This worksheet will allow you to submit your proposed concentration to the Gallatin faculty for review. It has TWO parts:
The first part is a brief, reflective essay of two to three pages (typed and double-spaced) that describes your intellectual development and your plans for designing an interdisciplinary concentration. Discuss your educational experiences, the central idea(s) of your proposed concentration, and how your coursework (both past and future) is relevant to that concentration.
In writing this essay, you are strongly encouraged to consult the guidelines for a Gallatin concentration. Some questions that you may wish to address include:
- Why Gallatin? What are your educational goals? How have they changed over the past few semesters? How have you begun planning for an interdisciplinary concentration?
- What educational experiences and courses have influenced you? What was particularly interesting and why? What ideas have evolved from your educational experience so far?
- What idea, subject, concept, or discipline is of particular interest to you? How is your proposed concentration grounded in the liberal arts? How will your concentration integrate your areas of interest? How will your primary focus be placed in historical and cultural context?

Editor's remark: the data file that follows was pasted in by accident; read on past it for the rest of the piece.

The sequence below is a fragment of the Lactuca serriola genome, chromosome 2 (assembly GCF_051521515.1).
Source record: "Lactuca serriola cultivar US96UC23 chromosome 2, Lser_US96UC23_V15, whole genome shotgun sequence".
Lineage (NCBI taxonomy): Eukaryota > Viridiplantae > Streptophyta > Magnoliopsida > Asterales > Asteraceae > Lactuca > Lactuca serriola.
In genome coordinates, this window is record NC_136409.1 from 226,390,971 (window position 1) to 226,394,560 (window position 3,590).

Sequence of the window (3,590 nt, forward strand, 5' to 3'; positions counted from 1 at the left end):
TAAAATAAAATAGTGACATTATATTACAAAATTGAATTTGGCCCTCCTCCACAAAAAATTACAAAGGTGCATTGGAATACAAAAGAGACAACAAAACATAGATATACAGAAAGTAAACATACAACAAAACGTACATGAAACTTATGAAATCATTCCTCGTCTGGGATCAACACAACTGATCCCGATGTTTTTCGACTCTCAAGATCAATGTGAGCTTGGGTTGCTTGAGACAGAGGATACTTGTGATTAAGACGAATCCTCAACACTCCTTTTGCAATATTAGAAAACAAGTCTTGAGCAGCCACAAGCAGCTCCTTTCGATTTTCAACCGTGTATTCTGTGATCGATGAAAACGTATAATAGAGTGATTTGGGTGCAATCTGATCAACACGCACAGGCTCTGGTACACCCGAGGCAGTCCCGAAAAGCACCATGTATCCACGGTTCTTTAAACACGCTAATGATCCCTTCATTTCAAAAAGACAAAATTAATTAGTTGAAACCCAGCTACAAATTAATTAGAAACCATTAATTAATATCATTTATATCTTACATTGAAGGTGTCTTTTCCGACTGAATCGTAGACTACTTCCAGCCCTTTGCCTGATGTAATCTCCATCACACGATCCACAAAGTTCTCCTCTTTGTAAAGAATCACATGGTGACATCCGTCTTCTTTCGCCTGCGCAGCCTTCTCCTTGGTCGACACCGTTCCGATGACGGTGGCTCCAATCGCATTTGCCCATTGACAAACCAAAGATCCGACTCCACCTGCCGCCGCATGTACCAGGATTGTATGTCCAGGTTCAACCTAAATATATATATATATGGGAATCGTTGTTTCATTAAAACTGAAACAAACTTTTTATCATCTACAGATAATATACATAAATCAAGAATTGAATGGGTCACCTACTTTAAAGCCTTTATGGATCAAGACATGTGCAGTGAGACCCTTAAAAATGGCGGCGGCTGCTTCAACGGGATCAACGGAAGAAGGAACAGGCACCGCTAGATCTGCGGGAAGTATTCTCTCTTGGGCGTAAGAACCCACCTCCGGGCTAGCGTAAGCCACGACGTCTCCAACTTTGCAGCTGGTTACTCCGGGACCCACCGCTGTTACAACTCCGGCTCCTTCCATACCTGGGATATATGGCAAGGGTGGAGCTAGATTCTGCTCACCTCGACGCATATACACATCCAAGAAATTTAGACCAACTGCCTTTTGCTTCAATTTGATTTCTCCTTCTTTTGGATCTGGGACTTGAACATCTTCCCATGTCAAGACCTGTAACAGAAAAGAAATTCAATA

- How will you link any professional coursework with academic study and intellectual analysis? If relevant, discuss how professional experiences (including work and internships) might contribute to your concentration.
- What types of courses (in Gallatin and elsewhere) will you take to construct the concentration? In what sequence might these classes be taken?
In the second part, outline your proposed course schedule for the next several semesters. This chart should help you develop a long-term plan for your proposed concentration. Remember that not all courses are offered in every semester. Exact course numbers and titles are therefore not required in every case. It may be helpful to think in terms of categories and broad academic areas, rather than specific courses. That said, do pay attention to prerequisites, especially in areas with structured sequences, such as mathematics, sciences, or languages.
This chart does not necessarily commit you to registering for these exact courses in the future. Instead, it is a tool to help you and the Gallatin faculty evaluate the feasibility of your proposed concentration.
In completing this chart, be mindful of scheduling concerns, such as:
- Can your proposed concentration be accomplished in the semesters that you have remaining?
- Is there room to complete your required Gallatin coursework alongside your cross-school courses?
- Consider the courses that you will need to develop your concentration. Are they realistically available to you?
- Will you study away? If so, how will that affect the courses you take in other semesters?
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